Chris Harshman wrote:
One of the hardest things to do when generating test data as opposed to obfuscating production data is the non-normal situations. I've found in my years in IT that users will come up with many creative ways to generate bad data that an IT person would never think of. Especially in the case where they do one thing wrong on accident, then they do 3 more things wrong trying to fix that first thing they did wrong.
Amen to that. I'm currently working on a performance issue where the users insist that a mid-string search is absolutely necessary to "not miss any possibilities" and it's been quite the fight over the last couple of years when I first identified it as an up and coming performance issue.
What I did was look at a very active training system that's in constant use and got permission to make a change to the stored procedure that does the offending midstring search and realized that a trailing string search (which is SARGable and will do a 1 row Seek instead of a forced SCAN of millions of rows) will "always" find the same data as the midstring search.
None of the Managers, Project Managers, Business Analysts, or the good folks that wrote the code were buying it. I even offered that I could make the search conditional and tested it. It turns out that (for the limited data I had) that if the trailing wildcard search doesn't find something, the midstring search doesn't either. They're still not buying it saying that even if the trailing string search doesn't find something that the midstring search still might. Ordinarily, I'd agree with them but, even without doing any testing, neither the prep code nor the underlying data would support such a thing ever happening. It's just not possible.
So, my next step is to prove over a week of usage, that it never happens and that if it does hit the proverbial lottery (which, again, I think isn't possible), that it's such a rarity and so benign (it just returns "suggestions" to the end screen user) that it's just not going to matter and that the savings in human time and computer resources is well worth it.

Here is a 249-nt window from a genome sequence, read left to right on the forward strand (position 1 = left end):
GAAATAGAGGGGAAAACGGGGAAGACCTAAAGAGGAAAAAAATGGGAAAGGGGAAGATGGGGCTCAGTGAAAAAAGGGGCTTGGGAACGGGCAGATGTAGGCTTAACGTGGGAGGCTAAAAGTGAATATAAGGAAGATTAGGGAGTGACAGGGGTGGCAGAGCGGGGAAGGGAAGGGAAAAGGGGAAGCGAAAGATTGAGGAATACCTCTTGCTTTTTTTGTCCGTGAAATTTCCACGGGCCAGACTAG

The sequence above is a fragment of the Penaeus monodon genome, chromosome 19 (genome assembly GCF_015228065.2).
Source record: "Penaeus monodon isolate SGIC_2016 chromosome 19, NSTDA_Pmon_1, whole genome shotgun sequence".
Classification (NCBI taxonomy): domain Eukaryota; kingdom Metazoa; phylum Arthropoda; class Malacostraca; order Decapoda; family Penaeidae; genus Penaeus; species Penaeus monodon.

The only way to do that is "insitu". Test data, in this case, just isn't going to hack it. It has to be "live action" and it has to be for all clients and not just the one the training system is using.
There's no CI throw-it-against-the-wall-and-see-what-sticks method that's going to work here. To be clear, this one is going to have to be a "get it right the first time".
My point here is that sometimes test data, no matter how cleverly contrived, is actually going to do the job. And the code that Steve pointed out in the link to Andy's fine demonstration suffers the same problem. In fact, when it comes to performance testing, even "Holy Grail" articles that seeming prove something with test data, must be looked at with the proverbial "Evil Eye" because the "Devil's in the Data". That very thing has led to many people (seriously incorrectly) claiming that the use of concatenated XML is faster than DelimitedSplit8k. They just don't understand that even millions of rows of "striped data" (repeated identical rows) don't make a valid test harness.
To that end, making a shedload of data isn't (usually isn't) enough when it comes to testing the oddest cases of them all and those are using cases dealing with performance.